EXPOSITION PARK, LOS ANGELES (KABC) --In 1946, Cleveland Rams owner Dan Reeves uprooted the franchise and moved it to Los Angeles and its new home at the Los Angeles Memorial Coliseum.
The move was met by much resistance from the NFL, but Reeves ultimately triumphed in his relocation and the Rams would call the Coliseum home from 1946 to 1979.
A precondition to the lease agreement with the Coliseum required the Rams to have at least one African American player. At the time, the NFL did not allow black football players in the league.
Reeves would break the racial segregation barrier in the NFL when he signed Kenny Washington, thus fulfilling the precondition obligation and opening the door to African Americans.
In 1947, Jackie Robinson would break the color barrier in MLB while playing for the Brooklyn Dodgers.
Much has changed in the U.S. over 70 years, but the Rams will now suit up in the Coliseum again in 2016 after the NFL announced the team was moving back to L.A. on Tuesday.
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While it's just a temporary move as Rams owner Stan Kroenke's $1.8 billion stadium in Inglewood is built, the chance to watch the team take the field again at the Coliseum has fans excited.
"I'm so glad the Rams are coming back," fan Raymond Trujillo said as he visited the Coliseum on Wednesday. "It's been a long time and I'm trying to see where I'm going to be sitting here now."
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As excited fans wait in anticipation, the team managing the Coliseum has been hard at work since August preparing the historic venue to be ready for pro football again.
Coliseum General Manager Joe Furin said crews will alter a few things to accommodate the NFL and fans at the 93-year-old facility.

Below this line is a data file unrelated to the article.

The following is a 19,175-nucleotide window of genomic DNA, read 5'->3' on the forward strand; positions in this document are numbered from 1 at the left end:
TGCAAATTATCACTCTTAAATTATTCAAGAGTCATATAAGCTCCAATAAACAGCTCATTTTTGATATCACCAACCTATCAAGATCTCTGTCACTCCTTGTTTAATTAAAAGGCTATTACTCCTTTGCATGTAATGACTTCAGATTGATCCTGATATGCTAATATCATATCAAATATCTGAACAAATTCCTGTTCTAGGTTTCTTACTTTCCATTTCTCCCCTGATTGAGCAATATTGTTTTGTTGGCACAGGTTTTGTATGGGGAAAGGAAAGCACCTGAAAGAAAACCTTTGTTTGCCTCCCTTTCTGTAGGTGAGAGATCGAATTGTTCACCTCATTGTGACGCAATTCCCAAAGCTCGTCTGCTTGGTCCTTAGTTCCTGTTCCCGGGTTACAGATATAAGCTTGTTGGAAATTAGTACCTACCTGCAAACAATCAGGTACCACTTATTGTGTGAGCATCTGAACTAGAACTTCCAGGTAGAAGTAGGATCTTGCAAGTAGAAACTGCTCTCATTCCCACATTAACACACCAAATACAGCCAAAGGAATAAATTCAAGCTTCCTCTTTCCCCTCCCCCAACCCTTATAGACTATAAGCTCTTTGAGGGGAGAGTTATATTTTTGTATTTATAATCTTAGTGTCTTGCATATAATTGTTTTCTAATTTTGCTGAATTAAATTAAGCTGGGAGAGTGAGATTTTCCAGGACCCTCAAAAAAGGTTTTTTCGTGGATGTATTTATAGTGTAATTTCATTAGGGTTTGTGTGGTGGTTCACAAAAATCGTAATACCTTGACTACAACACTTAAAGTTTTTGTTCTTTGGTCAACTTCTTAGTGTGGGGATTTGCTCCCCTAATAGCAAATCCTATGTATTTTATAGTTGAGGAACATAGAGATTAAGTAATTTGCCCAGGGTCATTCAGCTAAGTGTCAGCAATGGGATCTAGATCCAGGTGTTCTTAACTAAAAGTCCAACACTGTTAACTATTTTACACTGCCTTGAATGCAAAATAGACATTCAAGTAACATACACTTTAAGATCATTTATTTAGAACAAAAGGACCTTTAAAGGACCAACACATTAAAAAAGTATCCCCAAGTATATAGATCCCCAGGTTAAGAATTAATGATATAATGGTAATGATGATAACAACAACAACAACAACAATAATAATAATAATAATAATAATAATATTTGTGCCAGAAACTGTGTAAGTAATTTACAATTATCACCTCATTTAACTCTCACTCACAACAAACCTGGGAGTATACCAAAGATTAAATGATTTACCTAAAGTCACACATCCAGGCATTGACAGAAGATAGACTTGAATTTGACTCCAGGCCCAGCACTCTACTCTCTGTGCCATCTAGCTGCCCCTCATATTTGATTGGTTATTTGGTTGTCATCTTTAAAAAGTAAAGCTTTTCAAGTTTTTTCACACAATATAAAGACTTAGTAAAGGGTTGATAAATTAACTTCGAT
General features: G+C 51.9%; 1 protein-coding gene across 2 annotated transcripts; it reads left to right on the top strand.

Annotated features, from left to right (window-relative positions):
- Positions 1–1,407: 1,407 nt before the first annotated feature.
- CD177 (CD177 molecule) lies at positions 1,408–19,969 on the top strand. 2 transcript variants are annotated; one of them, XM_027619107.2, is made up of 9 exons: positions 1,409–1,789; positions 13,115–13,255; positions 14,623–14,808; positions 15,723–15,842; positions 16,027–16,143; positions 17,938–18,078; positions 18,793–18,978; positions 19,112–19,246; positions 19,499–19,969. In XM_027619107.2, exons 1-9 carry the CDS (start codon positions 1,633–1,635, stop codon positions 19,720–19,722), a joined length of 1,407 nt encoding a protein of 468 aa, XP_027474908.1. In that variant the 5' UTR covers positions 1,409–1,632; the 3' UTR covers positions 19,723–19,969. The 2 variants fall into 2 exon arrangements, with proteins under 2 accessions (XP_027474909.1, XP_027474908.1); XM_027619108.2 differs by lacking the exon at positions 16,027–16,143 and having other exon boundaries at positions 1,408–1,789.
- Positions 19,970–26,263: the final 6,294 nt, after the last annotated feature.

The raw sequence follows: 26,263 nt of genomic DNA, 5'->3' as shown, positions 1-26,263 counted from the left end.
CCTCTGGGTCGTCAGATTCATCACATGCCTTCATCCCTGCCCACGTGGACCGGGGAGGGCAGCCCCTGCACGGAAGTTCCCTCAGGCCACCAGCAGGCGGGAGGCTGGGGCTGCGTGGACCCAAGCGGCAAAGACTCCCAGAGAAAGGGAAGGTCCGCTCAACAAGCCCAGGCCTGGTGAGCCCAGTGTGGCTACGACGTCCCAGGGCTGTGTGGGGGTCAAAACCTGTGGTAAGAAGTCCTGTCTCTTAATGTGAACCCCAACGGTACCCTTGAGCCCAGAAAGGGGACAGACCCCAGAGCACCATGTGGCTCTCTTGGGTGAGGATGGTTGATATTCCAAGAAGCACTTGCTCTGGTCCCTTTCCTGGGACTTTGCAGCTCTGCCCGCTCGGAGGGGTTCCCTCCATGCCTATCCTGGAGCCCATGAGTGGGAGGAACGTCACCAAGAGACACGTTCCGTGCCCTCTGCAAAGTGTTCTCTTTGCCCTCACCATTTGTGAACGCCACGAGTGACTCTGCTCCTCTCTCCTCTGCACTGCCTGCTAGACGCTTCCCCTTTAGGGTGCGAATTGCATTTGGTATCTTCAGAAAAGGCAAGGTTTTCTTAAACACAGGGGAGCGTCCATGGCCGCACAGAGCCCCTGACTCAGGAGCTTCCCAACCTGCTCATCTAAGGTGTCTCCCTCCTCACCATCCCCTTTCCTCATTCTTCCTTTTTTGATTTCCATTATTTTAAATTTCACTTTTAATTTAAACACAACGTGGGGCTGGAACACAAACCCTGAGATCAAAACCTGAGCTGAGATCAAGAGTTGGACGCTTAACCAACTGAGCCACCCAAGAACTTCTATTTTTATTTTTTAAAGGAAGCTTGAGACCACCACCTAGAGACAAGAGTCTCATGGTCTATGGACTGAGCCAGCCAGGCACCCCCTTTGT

"If we can reduce wait time, line time, getting in the gate, buying a hot dog, getting them to their seat so they can enjoy the action, then that's what we're going to do," Furin said.
Rams legend Jackie Slater and former NFL and USC star Chris Hale talk Rams return to LA:
NFL officials hope to have the Inglewood stadium up and ready to host a game by the 2019 season, meaning the Rams will be sharing the Coliseum with the University of Southern California for at least a few years.
USC Athletic Director Pat Haden, who played quarterback for the Trojans and Rams when they both played in the Coliseum in the 1970s, said the Rams will pay for upgrading the lights to NFL standards.
But Haden said the field itself is another issue they'll have to tackle.
"The condition of the turf, it's really great with one team, with two it's something we'll be talking about what we might want to do in that case," Haden explained.
Whether the San Diego Chargers could join the Rams and Trojans at the Coliseum has yet to be decided.
The Chargers have one year to accept or decline an invitation to join the Rams at their Inglewood stadium. If they decline, the Oakland Raiders then have one year to decide if they will join the Rams.